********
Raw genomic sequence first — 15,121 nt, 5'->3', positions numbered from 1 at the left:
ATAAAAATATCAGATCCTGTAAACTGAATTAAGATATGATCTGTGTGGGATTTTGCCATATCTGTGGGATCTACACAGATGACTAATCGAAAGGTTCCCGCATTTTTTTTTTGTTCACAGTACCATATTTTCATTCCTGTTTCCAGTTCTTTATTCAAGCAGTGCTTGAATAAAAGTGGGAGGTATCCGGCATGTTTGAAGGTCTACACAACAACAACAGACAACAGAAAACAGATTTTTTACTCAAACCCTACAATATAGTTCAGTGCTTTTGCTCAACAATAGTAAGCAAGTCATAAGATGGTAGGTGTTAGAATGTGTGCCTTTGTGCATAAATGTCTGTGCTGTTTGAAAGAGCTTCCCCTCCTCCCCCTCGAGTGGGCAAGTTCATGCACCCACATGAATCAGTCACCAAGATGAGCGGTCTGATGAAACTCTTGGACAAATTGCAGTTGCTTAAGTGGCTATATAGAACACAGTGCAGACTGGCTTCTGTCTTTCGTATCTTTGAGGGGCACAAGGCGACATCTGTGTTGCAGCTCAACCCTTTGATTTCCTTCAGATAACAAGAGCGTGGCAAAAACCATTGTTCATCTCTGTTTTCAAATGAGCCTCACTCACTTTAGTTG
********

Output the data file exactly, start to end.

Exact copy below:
Raw genomic sequence first — 15,121 nt, 5'->3', positions numbered from 1 at the left:
ATAAAAATATCAGATCCTGTAAACTGAATTAAGATATGATCTGTGTGGGATTTTGCCATATCTGTGGGATCTACACAGATGACTAATCGAAAGGTTCCCGCATTTTTTTTTTGTTCACAGTACCATATTTTCATTCCTGTTTCCAGTTCTTTATTCAAGCAGTGCTTGAATAAAAGTGGGAGGTATCCGGCATGTTTGAAGGTCTACACAACAACAACAGACAACAGAAAACAGATTTTTTACTCAAACCCTACAATATAGTTCAGTGCTTTTGCTCAACAATAGTAAGCAAGTCATAAGATGGTAGGTGTTAGAATGTGTGCCTTTGTGCATAAATGTCTGTGCTGTTTGAAAGAGCTTCCCCTCCTCCCCCTCGAGTGGGCAAGTTCATGCACCCACATGAATCAGTCACCAAGATGAGCGGTCTGATGAAACTCTTGGACAAATTGCAGTTGCTTAAGTGGCTATATAGAACACAGTGCAGACTGGCTTCTGTCTTTCGTATCTTTGAGGGGCACAAGGCGACATCTGTGTTGCAGCTCAACCCTTTGATTTCCTTCAGATAACAAGAGCGTGGCAAAAACCATTGTTCATCTCTGTTTTCAAATGAGCCTCACTCACTTTAGTTG